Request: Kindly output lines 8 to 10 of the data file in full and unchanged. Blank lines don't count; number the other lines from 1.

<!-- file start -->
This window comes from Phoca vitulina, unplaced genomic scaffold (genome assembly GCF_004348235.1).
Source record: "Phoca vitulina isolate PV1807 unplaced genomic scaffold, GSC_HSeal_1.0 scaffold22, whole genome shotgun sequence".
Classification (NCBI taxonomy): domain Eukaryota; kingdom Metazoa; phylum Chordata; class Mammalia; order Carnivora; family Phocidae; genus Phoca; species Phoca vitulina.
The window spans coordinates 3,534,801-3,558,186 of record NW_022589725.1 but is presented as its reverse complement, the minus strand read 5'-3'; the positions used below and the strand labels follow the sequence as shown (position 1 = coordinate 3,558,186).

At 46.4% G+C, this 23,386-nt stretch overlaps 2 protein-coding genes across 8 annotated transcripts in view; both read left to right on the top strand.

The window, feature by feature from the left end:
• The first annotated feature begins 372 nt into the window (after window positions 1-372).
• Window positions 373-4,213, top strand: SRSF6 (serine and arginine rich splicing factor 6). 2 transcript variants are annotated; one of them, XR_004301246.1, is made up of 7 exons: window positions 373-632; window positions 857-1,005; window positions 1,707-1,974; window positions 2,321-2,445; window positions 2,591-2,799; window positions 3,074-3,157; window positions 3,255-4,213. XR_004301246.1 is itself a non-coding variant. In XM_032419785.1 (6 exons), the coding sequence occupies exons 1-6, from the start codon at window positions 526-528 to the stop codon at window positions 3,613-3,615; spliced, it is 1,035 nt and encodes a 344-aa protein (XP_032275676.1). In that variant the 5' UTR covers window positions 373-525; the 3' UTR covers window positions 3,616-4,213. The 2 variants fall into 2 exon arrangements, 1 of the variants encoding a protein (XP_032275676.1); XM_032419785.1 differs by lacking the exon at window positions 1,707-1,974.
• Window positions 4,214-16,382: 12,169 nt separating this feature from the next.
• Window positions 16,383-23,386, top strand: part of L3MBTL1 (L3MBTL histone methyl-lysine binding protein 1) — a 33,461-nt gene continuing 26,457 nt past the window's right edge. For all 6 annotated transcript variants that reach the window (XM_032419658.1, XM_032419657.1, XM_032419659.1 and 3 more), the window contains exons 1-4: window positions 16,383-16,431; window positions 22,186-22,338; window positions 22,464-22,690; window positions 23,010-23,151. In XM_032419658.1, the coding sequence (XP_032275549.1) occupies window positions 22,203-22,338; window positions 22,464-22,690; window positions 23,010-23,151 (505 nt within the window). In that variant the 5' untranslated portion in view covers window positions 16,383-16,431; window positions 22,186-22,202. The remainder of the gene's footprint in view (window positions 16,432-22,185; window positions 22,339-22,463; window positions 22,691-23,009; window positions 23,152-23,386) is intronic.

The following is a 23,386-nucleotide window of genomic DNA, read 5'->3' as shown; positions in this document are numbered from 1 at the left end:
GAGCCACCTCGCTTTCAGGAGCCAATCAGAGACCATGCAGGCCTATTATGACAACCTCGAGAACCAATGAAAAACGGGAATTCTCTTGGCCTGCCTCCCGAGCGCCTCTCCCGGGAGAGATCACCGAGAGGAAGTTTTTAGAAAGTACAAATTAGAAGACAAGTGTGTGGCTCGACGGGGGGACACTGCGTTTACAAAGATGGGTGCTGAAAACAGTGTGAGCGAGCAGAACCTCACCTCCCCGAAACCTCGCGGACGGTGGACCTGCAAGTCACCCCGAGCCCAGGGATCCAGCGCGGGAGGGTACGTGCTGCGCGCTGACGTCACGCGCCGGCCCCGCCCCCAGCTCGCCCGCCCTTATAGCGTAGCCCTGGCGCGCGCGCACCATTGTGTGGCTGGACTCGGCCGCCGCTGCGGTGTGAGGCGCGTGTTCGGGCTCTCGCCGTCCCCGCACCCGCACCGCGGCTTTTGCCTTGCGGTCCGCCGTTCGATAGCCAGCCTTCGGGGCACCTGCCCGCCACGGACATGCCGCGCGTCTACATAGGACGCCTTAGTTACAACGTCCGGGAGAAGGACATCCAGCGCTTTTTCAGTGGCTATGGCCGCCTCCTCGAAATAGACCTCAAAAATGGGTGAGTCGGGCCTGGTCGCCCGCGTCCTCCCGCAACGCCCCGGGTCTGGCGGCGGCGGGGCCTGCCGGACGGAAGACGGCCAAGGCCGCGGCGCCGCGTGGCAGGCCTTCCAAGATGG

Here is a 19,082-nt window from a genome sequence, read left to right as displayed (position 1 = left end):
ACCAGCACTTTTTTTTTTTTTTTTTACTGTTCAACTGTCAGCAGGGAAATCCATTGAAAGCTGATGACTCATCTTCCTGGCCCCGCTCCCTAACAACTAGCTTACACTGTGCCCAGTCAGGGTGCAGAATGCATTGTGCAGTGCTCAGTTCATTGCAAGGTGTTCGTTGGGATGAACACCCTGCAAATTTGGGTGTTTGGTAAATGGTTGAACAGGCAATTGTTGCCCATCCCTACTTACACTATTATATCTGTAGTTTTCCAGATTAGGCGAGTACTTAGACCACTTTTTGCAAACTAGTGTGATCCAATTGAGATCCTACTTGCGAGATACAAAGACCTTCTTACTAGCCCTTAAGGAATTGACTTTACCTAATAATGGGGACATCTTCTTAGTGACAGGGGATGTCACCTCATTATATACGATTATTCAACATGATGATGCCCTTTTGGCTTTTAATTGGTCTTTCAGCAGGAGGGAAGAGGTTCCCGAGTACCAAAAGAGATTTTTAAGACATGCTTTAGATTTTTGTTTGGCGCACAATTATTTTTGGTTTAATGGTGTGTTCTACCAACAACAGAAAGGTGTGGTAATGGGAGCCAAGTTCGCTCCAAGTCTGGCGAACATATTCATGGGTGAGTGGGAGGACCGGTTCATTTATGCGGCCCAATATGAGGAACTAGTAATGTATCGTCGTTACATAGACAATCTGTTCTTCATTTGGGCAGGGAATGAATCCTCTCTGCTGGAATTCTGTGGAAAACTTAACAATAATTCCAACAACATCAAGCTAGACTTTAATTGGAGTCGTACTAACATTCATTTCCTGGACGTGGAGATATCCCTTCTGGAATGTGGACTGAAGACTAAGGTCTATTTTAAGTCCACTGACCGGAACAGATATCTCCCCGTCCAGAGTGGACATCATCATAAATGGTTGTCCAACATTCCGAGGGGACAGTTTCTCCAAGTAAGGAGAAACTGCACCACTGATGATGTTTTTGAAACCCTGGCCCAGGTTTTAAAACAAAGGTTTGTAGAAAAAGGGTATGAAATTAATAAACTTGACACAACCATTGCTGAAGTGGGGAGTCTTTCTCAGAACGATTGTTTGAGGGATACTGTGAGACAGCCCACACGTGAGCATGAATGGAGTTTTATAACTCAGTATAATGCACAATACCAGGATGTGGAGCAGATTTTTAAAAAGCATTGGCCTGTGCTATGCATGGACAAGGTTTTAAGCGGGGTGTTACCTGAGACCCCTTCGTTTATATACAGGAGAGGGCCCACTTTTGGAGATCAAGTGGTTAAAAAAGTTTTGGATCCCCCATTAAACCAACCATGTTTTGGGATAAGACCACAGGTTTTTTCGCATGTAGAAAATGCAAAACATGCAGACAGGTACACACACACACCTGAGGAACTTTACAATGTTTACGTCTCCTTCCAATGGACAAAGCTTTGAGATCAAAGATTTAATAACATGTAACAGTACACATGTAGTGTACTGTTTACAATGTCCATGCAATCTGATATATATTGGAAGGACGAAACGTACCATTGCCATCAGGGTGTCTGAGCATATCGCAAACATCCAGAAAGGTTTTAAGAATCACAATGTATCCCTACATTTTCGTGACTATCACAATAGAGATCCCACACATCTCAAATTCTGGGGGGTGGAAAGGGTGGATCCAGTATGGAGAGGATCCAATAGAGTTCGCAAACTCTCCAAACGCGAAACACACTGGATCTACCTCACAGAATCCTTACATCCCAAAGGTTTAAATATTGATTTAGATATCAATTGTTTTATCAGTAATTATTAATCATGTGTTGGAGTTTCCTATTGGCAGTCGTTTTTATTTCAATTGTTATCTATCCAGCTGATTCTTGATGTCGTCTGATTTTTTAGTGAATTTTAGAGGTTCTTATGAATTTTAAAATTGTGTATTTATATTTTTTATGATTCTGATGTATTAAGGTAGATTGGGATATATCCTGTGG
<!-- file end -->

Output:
• Window positions 373-4,213, top strand: SRSF6 (serine and arginine rich splicing factor 6). 2 transcript variants are annotated; one of them, XR_004301246.1, is made up of 7 exons: window positions 373-632; window positions 857-1,005; window positions 1,707-1,974; window positions 2,321-2,445; window positions 2,591-2,799; window positions 3,074-3,157; window positions 3,255-4,213. XR_004301246.1 is itself a non-coding variant. In XM_032419785.1 (6 exons), the coding sequence occupies exons 1-6, from the start codon at window positions 526-528 to the stop codon at window positions 3,613-3,615; spliced, it is 1,035 nt and encodes a 344-aa protein (XP_032275676.1). In that variant the 5' UTR covers window positions 373-525; the 3' UTR covers window positions 3,616-4,213. The 2 variants fall into 2 exon arrangements, 1 of the variants encoding a protein (XP_032275676.1); XM_032419785.1 differs by lacking the exon at window positions 1,707-1,974.
• Window positions 4,214-16,382: 12,169 nt separating this feature from the next.
• Window positions 16,383-23,386, top strand: part of L3MBTL1 (L3MBTL histone methyl-lysine binding protein 1) — a 33,461-nt gene continuing 26,457 nt past the window's right edge. For all 6 annotated transcript variants that reach the window (XM_032419658.1, XM_032419657.1, XM_032419659.1 and 3 more), the window contains exons 1-4: window positions 16,383-16,431; window positions 22,186-22,338; window positions 22,464-22,690; window positions 23,010-23,151. In XM_032419658.1, the coding sequence (XP_032275549.1) occupies window positions 22,203-22,338; window positions 22,464-22,690; window positions 23,010-23,151 (505 nt within the window). In that variant the 5' untranslated portion in view covers window positions 16,383-16,431; window positions 22,186-22,202. The remainder of the gene's footprint in view (window positions 16,432-22,185; window positions 22,339-22,463; window positions 22,691-23,009; window positions 23,152-23,386) is intronic.